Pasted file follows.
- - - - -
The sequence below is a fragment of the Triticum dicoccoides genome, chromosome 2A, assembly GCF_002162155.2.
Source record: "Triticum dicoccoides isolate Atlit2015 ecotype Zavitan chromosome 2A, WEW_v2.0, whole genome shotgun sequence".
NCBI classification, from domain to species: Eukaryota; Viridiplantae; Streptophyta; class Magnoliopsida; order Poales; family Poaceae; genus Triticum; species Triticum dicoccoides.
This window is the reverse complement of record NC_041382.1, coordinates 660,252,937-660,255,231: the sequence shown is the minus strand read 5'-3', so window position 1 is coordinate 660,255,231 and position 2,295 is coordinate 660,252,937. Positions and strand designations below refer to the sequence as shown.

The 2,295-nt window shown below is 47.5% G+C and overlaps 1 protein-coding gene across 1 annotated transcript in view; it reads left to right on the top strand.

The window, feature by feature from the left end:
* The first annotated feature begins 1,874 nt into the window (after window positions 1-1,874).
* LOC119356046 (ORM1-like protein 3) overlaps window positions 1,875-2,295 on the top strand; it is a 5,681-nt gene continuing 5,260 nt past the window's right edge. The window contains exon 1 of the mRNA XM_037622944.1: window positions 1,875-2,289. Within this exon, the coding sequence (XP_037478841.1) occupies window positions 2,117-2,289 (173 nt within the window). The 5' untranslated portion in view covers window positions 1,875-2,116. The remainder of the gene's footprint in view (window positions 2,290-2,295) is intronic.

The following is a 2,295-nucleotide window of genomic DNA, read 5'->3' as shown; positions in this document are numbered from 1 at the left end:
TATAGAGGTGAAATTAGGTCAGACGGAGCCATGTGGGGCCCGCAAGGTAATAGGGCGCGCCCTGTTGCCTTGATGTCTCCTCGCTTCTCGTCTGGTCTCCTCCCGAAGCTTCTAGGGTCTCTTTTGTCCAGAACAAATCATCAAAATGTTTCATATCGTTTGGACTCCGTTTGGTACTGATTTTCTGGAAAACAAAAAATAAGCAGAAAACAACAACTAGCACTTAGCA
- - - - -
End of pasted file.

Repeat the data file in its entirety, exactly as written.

The sequence below is a fragment of the Triticum dicoccoides genome, chromosome 2A, assembly GCF_002162155.2.
Source record: "Triticum dicoccoides isolate Atlit2015 ecotype Zavitan chromosome 2A, WEW_v2.0, whole genome shotgun sequence".
NCBI classification, from domain to species: Eukaryota; Viridiplantae; Streptophyta; class Magnoliopsida; order Poales; family Poaceae; genus Triticum; species Triticum dicoccoides.
This window is the reverse complement of record NC_041382.1, coordinates 660,252,937-660,255,231: the sequence shown is the minus strand read 5'-3', so window position 1 is coordinate 660,255,231 and position 2,295 is coordinate 660,252,937. Positions and strand designations below refer to the sequence as shown.

The 2,295-nt window shown below is 47.5% G+C and overlaps 1 protein-coding gene across 1 annotated transcript in view; it reads left to right on the top strand.

The window, feature by feature from the left end:
* The first annotated feature begins 1,874 nt into the window (after window positions 1-1,874).
* LOC119356046 (ORM1-like protein 3) overlaps window positions 1,875-2,295 on the top strand; it is a 5,681-nt gene continuing 5,260 nt past the window's right edge. The window contains exon 1 of the mRNA XM_037622944.1: window positions 1,875-2,289. Within this exon, the coding sequence (XP_037478841.1) occupies window positions 2,117-2,289 (173 nt within the window). The 5' untranslated portion in view covers window positions 1,875-2,116. The remainder of the gene's footprint in view (window positions 2,290-2,295) is intronic.

The following is a 2,295-nucleotide window of genomic DNA, read 5'->3' as shown; positions in this document are numbered from 1 at the left end:
TATAGAGGTGAAATTAGGTCAGACGGAGCCATGTGGGGCCCGCAAGGTAATAGGGCGCGCCCTGTTGCCTTGATGTCTCCTCGCTTCTCGTCTGGTCTCCTCCCGAAGCTTCTAGGGTCTCTTTTGTCCAGAACAAATCATCAAAATGTTTCATATCGTTTGGACTCCGTTTGGTACTGATTTTCTGGAAAACAAAAAATAAGCAGAAAACAACAACTAGCACTTAGCA